New genetic tool saves Queen’s favorite horse breed from extinction


“This was a turning point: the breed could easily have died out if urgent genetic management had not been established,” said Professor Philippe Wilson and Dr Andy Dell of Nottingham Trent University, who set out to create a way for breeders to avoid comparing themselves closely. -Related horses.

“Indeed, the breed was already seeing signs of increasing infertility, it was becoming more and more difficult to have full mares, then to bring those who had done so to term and to produce young breeders.

“There was anecdotal evidence for the development of genetically related arthritic and respiratory conditions.”

Inbreeding creates a risk of genetic disease and deformities

If left unchecked, inbreeding can lead to a high level of genetic diseases, shortened lifespan, infertility and deformities.

The Nottingham-based researchers have spent 16 years repairing the damage caused by inbreeding and working on a procedure for the safe and sustainable reproduction of Cleveland berries.

Their primary tool is courtesy of the Cleveland Bay Horse Society, which has herd books dating back to 1885 and pedigree information dating back to 1723.

This extended family tree now contains over 38 generations and is older than the United States of America.

The information on these pages forms the backbone of a new ‘Breed Conservation and Management System’ (BCAS) that allows breeders to see how closely related two Cleveland Bay horses are and if they are. must be prevented from recurring.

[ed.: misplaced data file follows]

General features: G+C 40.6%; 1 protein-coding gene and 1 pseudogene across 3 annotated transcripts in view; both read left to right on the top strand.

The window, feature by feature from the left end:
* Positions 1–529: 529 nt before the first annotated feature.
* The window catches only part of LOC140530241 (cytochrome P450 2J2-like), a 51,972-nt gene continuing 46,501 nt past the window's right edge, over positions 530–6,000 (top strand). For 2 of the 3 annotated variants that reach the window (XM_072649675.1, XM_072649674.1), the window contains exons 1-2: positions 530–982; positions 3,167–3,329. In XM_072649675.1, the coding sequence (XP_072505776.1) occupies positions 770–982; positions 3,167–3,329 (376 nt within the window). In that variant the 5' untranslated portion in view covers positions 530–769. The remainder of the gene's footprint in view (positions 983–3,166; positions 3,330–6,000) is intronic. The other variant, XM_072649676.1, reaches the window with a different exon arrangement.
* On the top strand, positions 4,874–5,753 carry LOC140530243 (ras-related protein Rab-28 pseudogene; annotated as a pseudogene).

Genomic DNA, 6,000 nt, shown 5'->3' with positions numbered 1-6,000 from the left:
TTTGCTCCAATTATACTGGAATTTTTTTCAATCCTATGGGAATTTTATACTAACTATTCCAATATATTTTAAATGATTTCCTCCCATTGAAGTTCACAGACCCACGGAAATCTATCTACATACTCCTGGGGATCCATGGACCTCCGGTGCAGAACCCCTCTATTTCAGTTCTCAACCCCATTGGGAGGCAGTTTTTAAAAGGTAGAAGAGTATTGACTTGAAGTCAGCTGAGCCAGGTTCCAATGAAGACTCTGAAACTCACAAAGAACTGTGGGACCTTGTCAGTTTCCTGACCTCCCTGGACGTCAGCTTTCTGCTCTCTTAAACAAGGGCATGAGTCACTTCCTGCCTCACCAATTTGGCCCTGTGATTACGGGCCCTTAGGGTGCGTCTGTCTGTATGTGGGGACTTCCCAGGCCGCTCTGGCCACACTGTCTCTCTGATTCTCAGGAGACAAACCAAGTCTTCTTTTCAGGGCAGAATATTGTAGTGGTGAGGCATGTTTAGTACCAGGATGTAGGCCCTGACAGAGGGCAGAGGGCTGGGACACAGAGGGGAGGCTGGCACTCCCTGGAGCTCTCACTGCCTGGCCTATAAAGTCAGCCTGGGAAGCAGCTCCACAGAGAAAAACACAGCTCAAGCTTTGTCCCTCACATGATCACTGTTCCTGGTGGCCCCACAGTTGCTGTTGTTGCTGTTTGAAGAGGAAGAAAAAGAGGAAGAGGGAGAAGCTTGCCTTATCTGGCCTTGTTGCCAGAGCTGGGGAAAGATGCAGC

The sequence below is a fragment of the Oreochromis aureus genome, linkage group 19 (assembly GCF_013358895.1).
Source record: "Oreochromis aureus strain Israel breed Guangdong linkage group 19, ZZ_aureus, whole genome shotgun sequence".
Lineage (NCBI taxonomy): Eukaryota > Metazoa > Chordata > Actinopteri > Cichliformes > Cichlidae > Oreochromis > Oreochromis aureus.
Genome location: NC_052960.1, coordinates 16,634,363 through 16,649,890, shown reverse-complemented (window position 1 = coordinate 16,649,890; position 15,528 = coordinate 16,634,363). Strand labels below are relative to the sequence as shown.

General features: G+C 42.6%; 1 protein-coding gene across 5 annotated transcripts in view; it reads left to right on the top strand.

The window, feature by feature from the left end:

Traffic light system prevents mating of closely related horses

Each mare / stallion pair receives a traffic light according to their family link and the risk of consanguinity. Green is encouraged; yellow is “the best of the rest”; orange is not recommended; and red should be avoided “because they are very inbred”.

The use of this tool has prevented the mating of potentially closely related horses and the production of highly inbred offspring and as of 2020 the effective population size was 171 and there are 100 purebred stallions worldwide. , including 41 in the United Kingdom. The inbreeding rate has also dropped to just 0.5 percent.

“The population is certainly now much safer than it was before the work began,” the scientists said.

“The breed is in a much safer position, although it is important to maintain such management practices to prevent such genetic problems from reoccurring.”

Other species and races are suffering a fate similar to that of Cleveland berries, and the BCAS tool could be reconfigured and reused to help them, experts say.

“All livestock must be registered by law and we have created a tool that uses pedigree records and the genetic status of animals to inform breeding strategy,” said Dr Dell.

“We have shown that this tool works successfully in improving the genetics of the endangered Cleveland Bay horse population and we can apply our system to other endangered breeds.

“The BCAS system can be extended to any population with genealogical data, so the potential is obvious. “

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